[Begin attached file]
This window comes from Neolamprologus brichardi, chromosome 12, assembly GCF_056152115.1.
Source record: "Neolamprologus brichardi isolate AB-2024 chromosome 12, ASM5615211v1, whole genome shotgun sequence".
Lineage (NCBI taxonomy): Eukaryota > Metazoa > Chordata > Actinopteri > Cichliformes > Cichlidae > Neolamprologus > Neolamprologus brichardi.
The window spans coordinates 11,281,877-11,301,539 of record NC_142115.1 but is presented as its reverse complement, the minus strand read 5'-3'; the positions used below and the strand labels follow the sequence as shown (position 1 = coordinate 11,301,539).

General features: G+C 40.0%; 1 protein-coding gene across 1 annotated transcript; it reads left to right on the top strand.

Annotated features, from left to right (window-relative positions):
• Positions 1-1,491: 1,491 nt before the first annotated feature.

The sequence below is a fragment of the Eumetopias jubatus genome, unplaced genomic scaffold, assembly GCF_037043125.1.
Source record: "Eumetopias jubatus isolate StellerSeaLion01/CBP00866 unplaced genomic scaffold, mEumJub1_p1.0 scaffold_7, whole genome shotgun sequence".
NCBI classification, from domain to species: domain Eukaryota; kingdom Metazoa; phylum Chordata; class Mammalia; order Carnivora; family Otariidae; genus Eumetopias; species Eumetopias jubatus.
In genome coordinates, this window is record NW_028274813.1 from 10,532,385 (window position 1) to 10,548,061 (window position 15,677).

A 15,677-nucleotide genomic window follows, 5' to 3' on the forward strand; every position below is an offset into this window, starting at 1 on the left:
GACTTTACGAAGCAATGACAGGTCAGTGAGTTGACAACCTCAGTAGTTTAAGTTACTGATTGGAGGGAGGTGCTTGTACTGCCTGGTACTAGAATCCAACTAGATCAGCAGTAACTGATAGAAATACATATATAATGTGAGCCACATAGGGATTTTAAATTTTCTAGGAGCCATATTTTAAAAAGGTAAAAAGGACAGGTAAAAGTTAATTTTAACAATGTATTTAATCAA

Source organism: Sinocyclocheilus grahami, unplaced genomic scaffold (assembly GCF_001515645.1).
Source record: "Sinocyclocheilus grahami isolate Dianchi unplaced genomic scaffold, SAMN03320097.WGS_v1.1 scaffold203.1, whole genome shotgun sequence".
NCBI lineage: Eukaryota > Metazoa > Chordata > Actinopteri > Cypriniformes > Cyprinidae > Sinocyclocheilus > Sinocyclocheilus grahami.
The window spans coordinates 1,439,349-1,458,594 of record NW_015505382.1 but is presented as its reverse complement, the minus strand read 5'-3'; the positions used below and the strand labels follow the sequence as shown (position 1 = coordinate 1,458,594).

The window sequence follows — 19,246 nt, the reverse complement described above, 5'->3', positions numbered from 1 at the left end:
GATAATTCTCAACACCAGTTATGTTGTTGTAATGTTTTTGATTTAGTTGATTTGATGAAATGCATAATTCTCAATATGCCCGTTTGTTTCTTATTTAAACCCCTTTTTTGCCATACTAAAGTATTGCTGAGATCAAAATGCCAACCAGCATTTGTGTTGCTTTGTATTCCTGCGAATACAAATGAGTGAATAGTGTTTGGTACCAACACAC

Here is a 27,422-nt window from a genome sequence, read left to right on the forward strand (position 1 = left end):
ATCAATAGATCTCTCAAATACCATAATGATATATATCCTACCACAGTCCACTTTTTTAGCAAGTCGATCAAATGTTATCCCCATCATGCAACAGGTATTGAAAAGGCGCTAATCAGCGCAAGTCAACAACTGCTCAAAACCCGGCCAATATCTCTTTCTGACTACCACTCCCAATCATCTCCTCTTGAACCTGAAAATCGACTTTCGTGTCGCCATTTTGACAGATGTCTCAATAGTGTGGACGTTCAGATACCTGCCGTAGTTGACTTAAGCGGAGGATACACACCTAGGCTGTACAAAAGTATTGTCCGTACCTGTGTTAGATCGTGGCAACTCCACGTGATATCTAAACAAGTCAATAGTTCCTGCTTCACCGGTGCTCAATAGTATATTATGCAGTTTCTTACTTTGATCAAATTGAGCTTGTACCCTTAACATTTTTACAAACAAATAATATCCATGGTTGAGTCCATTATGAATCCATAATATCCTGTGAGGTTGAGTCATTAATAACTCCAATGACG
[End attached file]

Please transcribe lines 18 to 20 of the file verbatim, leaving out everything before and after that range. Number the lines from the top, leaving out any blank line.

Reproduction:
The window sequence follows — 19,246 nt, the reverse complement described above, 5'->3', positions numbered from 1 at the left end:
GATAATTCTCAACACCAGTTATGTTGTTGTAATGTTTTTGATTTAGTTGATTTGATGAAATGCATAATTCTCAATATGCCCGTTTGTTTCTTATTTAAACCCCTTTTTTGCCATACTAAAGTATTGCTGAGATCAAAATGCCAACCAGCATTTGTGTTGCTTTGTATTCCTGCGAATACAAATGAGTGAATAGTGTTTGGTACCAACACAC

Here is a 27,422-nt window from a genome sequence, read left to right on the forward strand (position 1 = left end):